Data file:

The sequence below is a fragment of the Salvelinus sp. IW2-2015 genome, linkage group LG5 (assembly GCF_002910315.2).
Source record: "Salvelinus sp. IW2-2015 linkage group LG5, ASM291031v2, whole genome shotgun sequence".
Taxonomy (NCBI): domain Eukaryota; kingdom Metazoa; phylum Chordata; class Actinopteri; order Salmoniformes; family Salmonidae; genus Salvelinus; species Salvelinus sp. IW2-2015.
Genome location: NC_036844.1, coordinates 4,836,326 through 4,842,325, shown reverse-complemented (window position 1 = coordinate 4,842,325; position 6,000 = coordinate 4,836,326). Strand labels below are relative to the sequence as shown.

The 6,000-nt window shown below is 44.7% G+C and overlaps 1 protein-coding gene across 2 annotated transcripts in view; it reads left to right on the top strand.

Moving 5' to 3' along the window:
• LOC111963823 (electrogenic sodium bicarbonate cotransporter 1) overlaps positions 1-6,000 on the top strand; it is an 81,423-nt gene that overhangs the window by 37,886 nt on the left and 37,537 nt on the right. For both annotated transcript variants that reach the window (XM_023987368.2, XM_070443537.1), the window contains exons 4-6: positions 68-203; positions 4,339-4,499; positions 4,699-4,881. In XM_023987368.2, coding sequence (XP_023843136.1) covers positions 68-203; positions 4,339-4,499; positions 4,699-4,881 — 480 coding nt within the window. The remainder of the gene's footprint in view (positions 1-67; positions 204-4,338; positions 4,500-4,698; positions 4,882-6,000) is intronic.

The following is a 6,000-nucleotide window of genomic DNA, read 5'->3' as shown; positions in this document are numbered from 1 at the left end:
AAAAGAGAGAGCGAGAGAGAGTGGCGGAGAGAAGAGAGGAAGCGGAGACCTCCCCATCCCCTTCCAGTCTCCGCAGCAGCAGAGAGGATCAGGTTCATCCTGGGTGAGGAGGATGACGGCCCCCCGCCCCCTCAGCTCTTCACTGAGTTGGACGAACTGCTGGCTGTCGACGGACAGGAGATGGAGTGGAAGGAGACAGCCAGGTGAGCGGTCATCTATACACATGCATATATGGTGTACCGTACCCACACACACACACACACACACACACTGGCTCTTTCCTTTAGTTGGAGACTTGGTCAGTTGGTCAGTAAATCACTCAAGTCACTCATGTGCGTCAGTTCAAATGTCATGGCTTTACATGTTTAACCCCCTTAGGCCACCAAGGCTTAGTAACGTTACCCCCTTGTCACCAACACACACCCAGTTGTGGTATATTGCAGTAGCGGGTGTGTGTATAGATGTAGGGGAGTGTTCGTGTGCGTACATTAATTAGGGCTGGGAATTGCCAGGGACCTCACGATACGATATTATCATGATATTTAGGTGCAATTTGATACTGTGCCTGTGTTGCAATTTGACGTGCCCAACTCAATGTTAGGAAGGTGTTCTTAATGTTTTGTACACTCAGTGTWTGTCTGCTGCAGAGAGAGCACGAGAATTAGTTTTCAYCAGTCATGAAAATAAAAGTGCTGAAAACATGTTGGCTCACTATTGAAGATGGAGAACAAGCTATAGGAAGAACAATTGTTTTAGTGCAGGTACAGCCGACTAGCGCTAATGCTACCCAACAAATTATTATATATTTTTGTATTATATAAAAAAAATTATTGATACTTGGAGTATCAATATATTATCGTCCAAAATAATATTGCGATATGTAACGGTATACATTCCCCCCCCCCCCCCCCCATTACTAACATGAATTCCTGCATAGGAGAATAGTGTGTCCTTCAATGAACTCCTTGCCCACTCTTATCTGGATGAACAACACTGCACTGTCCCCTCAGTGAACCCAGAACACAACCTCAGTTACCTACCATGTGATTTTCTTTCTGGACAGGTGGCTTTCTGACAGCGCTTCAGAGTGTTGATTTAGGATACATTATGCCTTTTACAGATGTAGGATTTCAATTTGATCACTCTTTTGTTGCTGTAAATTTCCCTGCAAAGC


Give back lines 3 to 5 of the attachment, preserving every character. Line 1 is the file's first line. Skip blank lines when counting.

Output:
Taxonomy (NCBI): domain Eukaryota; kingdom Metazoa; phylum Chordata; class Actinopteri; order Salmoniformes; family Salmonidae; genus Salvelinus; species Salvelinus sp. IW2-2015.
Genome location: NC_036844.1, coordinates 4,836,326 through 4,842,325, shown reverse-complemented (window position 1 = coordinate 4,842,325; position 6,000 = coordinate 4,836,326). Strand labels below are relative to the sequence as shown.

The 6,000-nt window shown below is 44.7% G+C and overlaps 1 protein-coding gene across 2 annotated transcripts in view; it reads left to right on the top strand.